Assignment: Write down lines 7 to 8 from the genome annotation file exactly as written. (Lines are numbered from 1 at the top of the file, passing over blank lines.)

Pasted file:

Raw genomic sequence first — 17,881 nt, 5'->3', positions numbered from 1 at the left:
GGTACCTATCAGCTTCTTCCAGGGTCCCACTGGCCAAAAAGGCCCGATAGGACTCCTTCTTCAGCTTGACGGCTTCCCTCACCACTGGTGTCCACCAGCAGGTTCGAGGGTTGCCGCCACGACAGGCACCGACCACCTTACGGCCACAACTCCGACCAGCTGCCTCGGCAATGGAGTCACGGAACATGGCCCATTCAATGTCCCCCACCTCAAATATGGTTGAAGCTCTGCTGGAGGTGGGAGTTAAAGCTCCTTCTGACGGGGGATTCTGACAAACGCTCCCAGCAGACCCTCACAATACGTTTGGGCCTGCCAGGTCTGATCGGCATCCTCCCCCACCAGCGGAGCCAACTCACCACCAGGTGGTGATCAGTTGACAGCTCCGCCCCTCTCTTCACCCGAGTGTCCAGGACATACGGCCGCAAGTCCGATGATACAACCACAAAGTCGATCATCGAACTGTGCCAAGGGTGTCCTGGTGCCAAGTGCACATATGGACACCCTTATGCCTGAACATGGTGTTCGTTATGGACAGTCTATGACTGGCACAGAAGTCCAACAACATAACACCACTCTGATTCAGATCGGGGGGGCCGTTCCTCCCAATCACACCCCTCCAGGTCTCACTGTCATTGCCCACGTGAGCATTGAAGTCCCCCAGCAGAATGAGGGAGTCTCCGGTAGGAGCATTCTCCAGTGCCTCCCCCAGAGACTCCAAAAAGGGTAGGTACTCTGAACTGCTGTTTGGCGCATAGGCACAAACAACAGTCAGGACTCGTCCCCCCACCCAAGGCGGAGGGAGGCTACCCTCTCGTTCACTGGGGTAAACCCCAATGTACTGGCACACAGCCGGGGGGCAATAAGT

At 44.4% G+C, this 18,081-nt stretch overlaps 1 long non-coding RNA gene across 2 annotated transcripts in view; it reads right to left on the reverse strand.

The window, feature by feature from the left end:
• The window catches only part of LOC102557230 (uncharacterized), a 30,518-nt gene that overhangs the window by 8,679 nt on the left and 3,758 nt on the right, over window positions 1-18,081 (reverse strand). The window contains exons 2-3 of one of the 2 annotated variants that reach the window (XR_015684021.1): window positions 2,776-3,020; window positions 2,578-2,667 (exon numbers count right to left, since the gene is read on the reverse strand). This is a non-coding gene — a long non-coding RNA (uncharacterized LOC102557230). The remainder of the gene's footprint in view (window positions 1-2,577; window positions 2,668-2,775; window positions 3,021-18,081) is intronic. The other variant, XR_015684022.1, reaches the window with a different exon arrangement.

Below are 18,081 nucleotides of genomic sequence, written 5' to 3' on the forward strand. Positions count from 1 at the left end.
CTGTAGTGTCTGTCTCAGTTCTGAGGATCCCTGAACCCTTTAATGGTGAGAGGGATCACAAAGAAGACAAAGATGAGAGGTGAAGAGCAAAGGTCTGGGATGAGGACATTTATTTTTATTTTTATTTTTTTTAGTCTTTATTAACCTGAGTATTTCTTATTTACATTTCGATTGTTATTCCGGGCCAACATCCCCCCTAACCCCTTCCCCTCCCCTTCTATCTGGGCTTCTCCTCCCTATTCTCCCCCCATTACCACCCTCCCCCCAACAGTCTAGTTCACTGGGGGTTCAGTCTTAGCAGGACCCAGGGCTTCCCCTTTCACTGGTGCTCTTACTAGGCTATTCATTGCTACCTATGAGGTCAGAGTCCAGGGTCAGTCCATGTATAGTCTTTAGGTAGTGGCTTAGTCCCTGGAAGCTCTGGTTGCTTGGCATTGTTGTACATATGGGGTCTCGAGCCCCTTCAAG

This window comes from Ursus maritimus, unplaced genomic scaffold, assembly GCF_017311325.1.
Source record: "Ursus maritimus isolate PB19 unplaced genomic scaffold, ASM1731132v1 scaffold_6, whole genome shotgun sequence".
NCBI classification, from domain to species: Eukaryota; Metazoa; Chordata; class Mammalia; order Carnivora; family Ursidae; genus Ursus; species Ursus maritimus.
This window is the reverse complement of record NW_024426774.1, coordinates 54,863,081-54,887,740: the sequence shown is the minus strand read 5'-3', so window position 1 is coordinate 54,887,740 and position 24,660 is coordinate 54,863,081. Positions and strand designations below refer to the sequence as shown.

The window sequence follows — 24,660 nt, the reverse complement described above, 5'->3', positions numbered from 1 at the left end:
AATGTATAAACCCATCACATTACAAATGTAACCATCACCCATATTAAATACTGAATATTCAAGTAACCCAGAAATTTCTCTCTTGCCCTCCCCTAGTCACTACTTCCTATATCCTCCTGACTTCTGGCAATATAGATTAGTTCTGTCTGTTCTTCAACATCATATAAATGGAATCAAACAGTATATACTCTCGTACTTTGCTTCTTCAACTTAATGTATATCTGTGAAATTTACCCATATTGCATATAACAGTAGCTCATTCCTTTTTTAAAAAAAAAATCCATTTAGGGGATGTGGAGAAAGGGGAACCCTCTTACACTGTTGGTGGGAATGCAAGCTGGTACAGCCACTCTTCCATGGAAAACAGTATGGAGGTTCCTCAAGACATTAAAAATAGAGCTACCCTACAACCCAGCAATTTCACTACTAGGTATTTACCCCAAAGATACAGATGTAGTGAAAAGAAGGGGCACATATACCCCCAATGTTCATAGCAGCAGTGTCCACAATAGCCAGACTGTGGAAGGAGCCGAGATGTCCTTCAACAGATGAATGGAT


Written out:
CTGTAGTGTCTGTCTCAGTTCTGAGGATCCCTGAACCCTTTAATGGTGAGAGGGATCACAAAGAAGACAAAGATGAGAGGTGAAGAGCAAAGGTCTGGGATGAGGACATTTATTTTTATTTTTATTTTTTTTAGTCTTTATTAACCTGAGTATTTCTTATTTACATTTCGATTGTTATTCCGGGCCAACATCCCCCCTAACCCCTTCCCCTCCCCTTCTATCTGGGCTTCTCCTCCCTATTCTCCCCCCATTACCACCCTCCCCCCAACAGTCTAGTTCACTGGGGGTTCAGTCTTAGCAGGACCCAGGGCTTCCCCTTTCACTGGTGCTCTTACTAGGCTATTCATTGCTACCTATGAGGTCAGAGTCCAGGGTCAGTCCATGTATAGTCTTTAGGTAGTGGCTTAGTCCCTGGAAGCTCTGGTTGCTTGGCATTGTTGTACATATGGGGTCTCGAGCCCCTTCAAG

This window comes from Ursus maritimus, unplaced genomic scaffold, assembly GCF_017311325.1.